Seek, this is yet another of the things widely known which happen not to be true. Believe it was Mark Twain who said "It ain't the things that we don't know that get us into trouble, it's the things we know for sure that ain't true".
As Chris and others have pointed out, the lower impedance hinders the input voltage less and the result is that for a given voltage the current is higher. This is because of Ohm's Law, which I'm sure that your instructor is familiar with, even he's not much into audio technology. One form is I=E/R(current equals voltage divided by resistance[impedance for AC]), which shows the effect of the lower impedance. Since another iteration of Ohm's Law is that power equals voltage times current, the effect of the higher current is also higher power for a given input voltage from the amplifier.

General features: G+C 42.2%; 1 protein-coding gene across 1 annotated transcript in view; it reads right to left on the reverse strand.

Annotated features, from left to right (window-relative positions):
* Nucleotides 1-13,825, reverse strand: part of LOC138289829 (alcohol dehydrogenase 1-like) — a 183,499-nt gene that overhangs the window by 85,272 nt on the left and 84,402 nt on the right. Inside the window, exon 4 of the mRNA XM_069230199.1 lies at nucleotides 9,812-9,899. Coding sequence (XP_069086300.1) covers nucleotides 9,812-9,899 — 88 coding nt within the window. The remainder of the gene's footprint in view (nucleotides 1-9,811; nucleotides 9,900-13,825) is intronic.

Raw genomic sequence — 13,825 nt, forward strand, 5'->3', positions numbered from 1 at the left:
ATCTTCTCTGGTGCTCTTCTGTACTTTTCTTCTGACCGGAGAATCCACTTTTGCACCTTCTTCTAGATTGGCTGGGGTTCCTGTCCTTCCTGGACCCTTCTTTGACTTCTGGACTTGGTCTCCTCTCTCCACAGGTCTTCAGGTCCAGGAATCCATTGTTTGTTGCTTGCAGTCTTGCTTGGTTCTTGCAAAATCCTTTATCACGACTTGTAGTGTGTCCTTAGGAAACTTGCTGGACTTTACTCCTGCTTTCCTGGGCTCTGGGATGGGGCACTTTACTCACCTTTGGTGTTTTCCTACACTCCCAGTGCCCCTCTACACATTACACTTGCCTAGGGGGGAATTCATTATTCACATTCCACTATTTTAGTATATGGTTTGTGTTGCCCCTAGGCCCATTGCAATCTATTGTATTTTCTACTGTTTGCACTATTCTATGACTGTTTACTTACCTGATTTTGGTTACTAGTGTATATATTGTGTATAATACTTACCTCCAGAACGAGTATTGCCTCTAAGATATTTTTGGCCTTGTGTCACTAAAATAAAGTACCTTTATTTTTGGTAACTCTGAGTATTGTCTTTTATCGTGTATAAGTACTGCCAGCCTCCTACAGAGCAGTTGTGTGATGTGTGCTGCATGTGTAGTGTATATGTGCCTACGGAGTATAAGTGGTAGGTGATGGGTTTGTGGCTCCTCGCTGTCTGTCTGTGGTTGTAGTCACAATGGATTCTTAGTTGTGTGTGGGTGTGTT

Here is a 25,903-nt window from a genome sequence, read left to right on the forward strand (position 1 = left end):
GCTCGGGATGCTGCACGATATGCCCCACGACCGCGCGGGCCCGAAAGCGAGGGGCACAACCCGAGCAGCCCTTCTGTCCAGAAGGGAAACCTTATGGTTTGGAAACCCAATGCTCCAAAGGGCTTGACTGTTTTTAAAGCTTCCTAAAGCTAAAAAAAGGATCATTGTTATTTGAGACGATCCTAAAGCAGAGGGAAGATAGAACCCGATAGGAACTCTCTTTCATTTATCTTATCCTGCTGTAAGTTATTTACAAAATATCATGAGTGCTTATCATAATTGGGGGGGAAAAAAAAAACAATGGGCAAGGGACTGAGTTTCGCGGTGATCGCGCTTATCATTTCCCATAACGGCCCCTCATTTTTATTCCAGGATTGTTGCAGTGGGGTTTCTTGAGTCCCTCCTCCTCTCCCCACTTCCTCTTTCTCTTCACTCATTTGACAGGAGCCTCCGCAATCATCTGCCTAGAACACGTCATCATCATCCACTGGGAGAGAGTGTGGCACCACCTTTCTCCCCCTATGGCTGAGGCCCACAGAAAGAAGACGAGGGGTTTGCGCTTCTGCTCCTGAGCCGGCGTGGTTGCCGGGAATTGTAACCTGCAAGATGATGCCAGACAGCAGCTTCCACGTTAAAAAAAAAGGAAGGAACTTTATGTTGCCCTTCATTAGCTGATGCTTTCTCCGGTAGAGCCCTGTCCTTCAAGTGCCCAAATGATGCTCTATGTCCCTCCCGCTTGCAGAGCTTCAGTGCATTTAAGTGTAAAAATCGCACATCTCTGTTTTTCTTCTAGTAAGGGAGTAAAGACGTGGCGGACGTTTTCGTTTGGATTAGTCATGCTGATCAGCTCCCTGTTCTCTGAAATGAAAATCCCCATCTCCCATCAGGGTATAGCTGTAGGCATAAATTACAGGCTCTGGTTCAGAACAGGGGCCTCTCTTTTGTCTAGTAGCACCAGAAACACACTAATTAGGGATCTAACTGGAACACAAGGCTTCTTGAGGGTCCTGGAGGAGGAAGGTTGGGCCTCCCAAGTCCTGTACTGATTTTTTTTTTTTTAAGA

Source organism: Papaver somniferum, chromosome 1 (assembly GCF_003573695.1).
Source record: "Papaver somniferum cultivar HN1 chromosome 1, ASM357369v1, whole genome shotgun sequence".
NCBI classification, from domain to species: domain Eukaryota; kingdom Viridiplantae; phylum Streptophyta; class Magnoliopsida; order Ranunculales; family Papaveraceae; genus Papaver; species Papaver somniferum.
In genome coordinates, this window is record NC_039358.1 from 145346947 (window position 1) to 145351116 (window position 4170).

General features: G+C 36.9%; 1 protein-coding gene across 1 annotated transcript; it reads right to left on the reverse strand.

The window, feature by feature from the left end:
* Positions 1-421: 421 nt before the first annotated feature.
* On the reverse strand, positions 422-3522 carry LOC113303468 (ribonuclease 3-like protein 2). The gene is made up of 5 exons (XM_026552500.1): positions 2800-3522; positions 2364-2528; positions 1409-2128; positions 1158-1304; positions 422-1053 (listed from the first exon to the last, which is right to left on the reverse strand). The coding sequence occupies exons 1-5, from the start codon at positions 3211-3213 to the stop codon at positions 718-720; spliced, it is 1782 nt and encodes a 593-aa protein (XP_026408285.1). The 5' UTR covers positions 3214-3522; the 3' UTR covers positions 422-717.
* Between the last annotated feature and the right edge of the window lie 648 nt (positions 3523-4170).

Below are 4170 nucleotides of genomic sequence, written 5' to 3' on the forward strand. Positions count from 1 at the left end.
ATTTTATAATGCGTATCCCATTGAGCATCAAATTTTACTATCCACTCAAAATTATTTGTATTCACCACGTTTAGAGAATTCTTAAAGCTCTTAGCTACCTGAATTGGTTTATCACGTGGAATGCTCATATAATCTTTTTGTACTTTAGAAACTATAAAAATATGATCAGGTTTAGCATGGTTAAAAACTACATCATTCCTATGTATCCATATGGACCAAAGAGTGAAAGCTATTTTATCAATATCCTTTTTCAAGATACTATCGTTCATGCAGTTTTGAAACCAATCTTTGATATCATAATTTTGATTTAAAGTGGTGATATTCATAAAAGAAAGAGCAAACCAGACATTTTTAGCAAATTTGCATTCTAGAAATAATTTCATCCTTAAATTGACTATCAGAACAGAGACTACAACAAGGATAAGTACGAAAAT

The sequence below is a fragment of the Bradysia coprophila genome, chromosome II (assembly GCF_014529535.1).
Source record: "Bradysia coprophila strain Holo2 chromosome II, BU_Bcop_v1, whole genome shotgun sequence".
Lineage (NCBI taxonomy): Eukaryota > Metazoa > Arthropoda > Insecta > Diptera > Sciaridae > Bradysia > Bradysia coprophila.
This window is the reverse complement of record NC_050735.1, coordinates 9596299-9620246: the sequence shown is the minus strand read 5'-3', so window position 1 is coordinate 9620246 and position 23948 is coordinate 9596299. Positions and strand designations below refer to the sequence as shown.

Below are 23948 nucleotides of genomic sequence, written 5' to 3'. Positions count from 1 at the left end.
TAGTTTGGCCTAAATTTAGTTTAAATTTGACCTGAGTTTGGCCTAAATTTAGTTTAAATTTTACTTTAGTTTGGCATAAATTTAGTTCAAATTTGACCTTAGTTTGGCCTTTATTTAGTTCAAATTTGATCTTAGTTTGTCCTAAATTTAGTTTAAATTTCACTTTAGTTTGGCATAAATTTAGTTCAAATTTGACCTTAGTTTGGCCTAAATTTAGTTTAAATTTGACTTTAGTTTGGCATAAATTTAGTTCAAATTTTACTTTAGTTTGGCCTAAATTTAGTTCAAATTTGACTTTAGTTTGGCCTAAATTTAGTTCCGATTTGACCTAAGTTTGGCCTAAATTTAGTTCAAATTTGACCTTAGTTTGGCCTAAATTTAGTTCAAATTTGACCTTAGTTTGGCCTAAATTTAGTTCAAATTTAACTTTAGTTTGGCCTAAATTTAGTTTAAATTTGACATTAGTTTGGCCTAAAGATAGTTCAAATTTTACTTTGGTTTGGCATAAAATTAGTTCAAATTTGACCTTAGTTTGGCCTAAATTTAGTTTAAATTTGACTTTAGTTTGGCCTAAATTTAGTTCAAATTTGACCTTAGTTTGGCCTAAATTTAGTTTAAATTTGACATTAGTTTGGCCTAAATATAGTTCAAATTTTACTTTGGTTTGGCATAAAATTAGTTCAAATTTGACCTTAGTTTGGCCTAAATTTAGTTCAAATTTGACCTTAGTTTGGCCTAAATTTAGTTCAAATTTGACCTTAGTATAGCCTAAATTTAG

So, in that sense lower impedance makes it easier to realize power in the speaker, but the higher current possibly could cause overheating in the amplifier and its protective circuits would shut it down. However, there's no brick wall suddenly created by impedance lower than some magic number, as some seem to imagine. It's entirely possible for some speakers rated at 4 ohms(e.g. the M80)to be more sensitive than some speakers rated at 8 ohms, to require less power for a given sound level, and to be less likely to cause amplifier shutdown.
Let us know what your instructor thinks about this.